Daniel Weissbort's anthology is an outstanding guide to the major poets who found a voice for the experience of survival. He focuses on the first post-war generation of Central and East European poets, who wrote in direct response to a war of unprecedented destruction in Europe. Their poetry, especially that of writers in the countries which came under Soviet domination, has both fascinated Western readers and has exercised a vital influence on many poets now writing in English. Many of these twenty-eight poets first came to Western attention twenty or more years ago through translations published in Weissbort's pioneering magazine "Modern Poetry in Translation", and in the "Penguin Modern European Poets" series. Here Daniel Weissbort brings that generation of diverse poets together for the first time setting their work in context and tracing their links and affinities.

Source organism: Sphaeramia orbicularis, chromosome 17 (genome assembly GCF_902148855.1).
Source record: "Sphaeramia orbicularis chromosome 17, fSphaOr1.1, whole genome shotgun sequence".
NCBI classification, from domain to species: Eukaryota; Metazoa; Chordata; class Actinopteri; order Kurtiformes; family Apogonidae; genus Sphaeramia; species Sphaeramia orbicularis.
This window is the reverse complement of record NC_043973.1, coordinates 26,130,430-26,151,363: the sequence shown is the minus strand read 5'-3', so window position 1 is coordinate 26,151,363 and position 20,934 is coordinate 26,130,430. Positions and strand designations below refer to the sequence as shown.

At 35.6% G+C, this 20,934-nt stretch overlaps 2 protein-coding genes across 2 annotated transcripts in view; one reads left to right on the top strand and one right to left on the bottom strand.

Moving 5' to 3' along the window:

Daniel Weissbort, born in 1935, read History at Cambridge and did graduate work at the London School of Economics on the politics of recent Soviet literature. He founded 'Modern Poetry in Translation' with Ted Hughes in 1965, and was on the advisory board of the London Poetry International festivals from 1969 to 1972.